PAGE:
In Duluth, Minnesota, we’re blessed with a phenomenal municipal water supply. Our water comes from the starting end of Lake Superior. It’s cold and relatively clean, with very little in the way of dissolved constituents; the TDS typically comes in at 43 ppm. Interestingly, the pH out of the tap seems to be near 9.0; I’ve been told that our pH is artificially raised to prevent leaching from lead pipes in the often 100-year-old (or older) homes that make up most of our real estate. This water comes in stark contrast to that of my native Chicago, which was liquid rock (those of you in Texas purportedly have similar issues to contend with).
Back in Chicago, in my early days as an aquarist, the local tap meant a strong emphasis on fish that would do well in it; hence, African Cichlids were big business. Trying to keep Discus at home largely proved a futile effort in my well water, but at the time convincing my parents to tolerate an RO system wasn’t a conversation to be had! Now, decades later, and facing soft water straight out of the tap, I realize how blessed I truly am. Case in point, once I stopped listening to all the experienced aquarists who told me I needed to adjust my water to specific parameters in order to be successful with Pterophyllum altum, wow—to my surprise, when I’d just stick with the local tap and ignore the incoming pH, these purportedly difficult Angelfish thrived. Of course, I had no problems whatsoever breeding domestic Angelfish.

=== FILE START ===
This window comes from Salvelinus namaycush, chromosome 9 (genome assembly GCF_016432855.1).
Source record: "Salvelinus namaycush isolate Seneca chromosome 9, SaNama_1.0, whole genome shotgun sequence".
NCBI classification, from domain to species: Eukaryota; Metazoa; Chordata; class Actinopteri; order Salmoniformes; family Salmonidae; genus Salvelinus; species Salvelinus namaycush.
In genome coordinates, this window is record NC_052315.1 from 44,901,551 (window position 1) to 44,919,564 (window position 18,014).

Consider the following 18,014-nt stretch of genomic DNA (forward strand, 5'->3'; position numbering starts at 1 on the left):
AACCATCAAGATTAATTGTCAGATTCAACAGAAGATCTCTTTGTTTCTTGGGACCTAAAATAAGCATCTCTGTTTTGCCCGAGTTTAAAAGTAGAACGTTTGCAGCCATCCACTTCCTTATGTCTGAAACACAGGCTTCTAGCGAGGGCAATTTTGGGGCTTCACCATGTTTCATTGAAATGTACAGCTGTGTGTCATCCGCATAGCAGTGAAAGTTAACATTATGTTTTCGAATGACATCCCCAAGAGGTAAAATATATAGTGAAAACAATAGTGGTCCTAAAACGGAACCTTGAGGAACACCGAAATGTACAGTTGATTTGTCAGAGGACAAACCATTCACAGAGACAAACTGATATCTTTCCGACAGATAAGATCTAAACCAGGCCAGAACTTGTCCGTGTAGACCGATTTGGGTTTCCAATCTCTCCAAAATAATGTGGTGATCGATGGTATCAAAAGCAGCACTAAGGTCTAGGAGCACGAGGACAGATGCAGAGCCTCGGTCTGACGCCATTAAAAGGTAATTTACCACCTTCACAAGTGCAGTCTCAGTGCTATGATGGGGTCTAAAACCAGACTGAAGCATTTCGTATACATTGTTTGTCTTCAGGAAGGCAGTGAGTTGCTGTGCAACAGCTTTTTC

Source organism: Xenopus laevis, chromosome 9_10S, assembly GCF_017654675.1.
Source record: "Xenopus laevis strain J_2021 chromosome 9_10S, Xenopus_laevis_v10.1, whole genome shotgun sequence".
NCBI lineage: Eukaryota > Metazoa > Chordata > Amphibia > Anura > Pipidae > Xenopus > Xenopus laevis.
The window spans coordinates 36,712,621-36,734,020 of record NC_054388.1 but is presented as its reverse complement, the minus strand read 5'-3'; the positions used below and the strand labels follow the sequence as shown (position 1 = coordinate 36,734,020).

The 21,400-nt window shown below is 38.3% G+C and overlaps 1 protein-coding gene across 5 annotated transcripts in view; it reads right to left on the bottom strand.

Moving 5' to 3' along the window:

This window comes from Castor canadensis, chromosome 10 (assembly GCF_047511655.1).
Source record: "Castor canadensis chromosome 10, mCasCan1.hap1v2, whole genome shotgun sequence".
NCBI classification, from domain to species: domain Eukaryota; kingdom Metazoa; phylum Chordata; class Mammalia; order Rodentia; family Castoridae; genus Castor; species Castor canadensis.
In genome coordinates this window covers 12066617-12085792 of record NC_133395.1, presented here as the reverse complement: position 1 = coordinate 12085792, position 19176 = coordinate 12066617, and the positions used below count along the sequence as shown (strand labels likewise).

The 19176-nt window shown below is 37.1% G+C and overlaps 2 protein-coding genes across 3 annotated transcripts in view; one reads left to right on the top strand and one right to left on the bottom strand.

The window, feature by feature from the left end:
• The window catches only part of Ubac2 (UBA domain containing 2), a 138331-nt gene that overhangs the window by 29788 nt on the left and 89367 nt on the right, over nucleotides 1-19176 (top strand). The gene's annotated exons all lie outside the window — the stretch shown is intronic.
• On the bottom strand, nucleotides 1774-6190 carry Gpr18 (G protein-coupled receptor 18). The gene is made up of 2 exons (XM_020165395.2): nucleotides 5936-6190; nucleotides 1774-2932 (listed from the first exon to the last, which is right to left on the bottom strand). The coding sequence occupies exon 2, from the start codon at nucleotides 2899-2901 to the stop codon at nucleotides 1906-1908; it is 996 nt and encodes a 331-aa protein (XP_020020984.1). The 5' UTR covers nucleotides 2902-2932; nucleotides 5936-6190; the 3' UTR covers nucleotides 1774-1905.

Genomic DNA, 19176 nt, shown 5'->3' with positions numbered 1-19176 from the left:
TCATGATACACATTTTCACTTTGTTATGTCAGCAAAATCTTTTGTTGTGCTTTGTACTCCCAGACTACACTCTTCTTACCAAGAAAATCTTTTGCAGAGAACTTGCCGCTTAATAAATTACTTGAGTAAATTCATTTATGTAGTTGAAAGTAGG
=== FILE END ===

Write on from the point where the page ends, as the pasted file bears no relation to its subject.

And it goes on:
All of this sets up the background for today’s story. It’s been a while since I shared a Friday Photospread, but these new additions warranted some coverage. Once the arguably no-brainer concept of selecting fish that did well in my tap water finally sank in, it opened me up to trying things like Discus again (fingers crossed, two nice pairs are biding their time here). Another group of fish that I really had never given my attention to was the entire genus Apistogramma. Sure, we sold them on occasion in the shops and wholesale operation, and I may have “cared” for them for weeks or months on end. But that’s not entirely the same as what you do in your own fish tank, and I never personally gave Apistogramma the time of day in my home aquariums. After some 35 years keeping fish, I recently concluded that I should get with the program and at least try some Apistos!
Which leads me to last week’s arrivals. Ordering Apistogramma agassizii “Neon,” I had a general idea of what I would be getting, or so I thought. I expected a fish with a broad lateral stripe, probably some red in the fins, and a spade-shaped tail. What arrived didn’t fit that expectation!